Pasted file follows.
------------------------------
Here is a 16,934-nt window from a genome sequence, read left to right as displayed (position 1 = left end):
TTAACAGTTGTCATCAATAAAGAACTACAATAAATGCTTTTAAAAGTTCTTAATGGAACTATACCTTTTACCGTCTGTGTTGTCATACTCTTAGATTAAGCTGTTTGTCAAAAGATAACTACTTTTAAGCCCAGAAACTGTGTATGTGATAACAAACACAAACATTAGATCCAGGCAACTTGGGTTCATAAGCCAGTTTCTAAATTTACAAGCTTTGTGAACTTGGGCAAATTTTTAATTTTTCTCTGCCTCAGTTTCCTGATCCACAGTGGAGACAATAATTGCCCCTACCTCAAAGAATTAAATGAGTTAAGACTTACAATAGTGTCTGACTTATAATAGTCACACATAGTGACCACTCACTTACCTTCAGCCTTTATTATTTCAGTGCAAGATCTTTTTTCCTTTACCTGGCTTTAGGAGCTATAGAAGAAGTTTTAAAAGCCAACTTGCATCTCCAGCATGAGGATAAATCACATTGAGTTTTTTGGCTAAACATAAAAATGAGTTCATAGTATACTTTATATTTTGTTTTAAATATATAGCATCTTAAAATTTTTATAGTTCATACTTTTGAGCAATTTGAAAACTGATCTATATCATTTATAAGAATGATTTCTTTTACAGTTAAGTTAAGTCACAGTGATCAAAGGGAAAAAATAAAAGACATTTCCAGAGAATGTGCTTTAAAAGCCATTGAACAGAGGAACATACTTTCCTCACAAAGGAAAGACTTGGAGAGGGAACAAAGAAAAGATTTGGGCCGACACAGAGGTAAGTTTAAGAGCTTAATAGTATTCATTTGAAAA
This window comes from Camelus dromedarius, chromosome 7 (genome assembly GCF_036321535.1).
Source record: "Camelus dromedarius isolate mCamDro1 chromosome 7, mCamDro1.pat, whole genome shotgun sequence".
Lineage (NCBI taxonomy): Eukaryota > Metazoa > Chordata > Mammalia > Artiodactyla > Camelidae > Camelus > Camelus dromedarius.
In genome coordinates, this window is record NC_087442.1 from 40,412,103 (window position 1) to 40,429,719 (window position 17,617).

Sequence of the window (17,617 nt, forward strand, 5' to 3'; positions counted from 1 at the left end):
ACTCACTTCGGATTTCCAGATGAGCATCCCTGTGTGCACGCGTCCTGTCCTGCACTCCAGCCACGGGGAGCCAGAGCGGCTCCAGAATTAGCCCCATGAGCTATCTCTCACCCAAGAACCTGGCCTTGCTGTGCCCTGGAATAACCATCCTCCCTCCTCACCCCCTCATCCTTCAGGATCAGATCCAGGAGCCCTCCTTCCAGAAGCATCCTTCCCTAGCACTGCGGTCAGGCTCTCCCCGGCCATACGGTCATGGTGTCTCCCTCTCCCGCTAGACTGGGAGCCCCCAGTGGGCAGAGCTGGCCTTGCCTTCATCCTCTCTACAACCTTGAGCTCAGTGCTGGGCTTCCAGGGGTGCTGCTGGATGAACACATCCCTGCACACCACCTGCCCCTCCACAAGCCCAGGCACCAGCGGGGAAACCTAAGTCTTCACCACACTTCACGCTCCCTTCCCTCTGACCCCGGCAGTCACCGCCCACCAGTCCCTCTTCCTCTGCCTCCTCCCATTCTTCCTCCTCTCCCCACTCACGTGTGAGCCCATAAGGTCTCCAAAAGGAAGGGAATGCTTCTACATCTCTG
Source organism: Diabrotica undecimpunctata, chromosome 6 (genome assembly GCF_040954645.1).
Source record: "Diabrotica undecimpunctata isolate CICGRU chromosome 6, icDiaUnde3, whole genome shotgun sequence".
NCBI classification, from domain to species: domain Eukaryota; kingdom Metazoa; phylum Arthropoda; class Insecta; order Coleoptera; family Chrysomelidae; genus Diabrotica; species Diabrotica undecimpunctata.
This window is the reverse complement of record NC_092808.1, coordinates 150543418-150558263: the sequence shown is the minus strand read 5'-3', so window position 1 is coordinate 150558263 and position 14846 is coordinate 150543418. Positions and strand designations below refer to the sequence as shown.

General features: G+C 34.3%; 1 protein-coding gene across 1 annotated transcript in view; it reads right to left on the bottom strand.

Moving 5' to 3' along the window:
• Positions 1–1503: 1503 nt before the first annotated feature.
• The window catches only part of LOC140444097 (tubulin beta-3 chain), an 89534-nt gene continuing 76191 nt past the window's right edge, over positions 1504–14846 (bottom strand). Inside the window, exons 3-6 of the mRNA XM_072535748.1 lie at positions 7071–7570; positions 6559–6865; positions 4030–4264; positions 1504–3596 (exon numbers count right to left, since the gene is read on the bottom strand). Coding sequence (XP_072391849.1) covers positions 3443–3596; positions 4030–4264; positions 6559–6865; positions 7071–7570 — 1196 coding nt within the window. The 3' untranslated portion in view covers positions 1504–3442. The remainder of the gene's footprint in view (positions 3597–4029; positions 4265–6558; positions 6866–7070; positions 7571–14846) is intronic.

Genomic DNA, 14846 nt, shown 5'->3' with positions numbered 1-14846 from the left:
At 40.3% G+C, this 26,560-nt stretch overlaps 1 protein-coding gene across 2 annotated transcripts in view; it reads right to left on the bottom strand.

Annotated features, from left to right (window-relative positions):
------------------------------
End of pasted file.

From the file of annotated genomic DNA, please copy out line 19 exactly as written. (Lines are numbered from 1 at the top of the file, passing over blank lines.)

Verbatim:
Annotated features, from left to right (window-relative positions):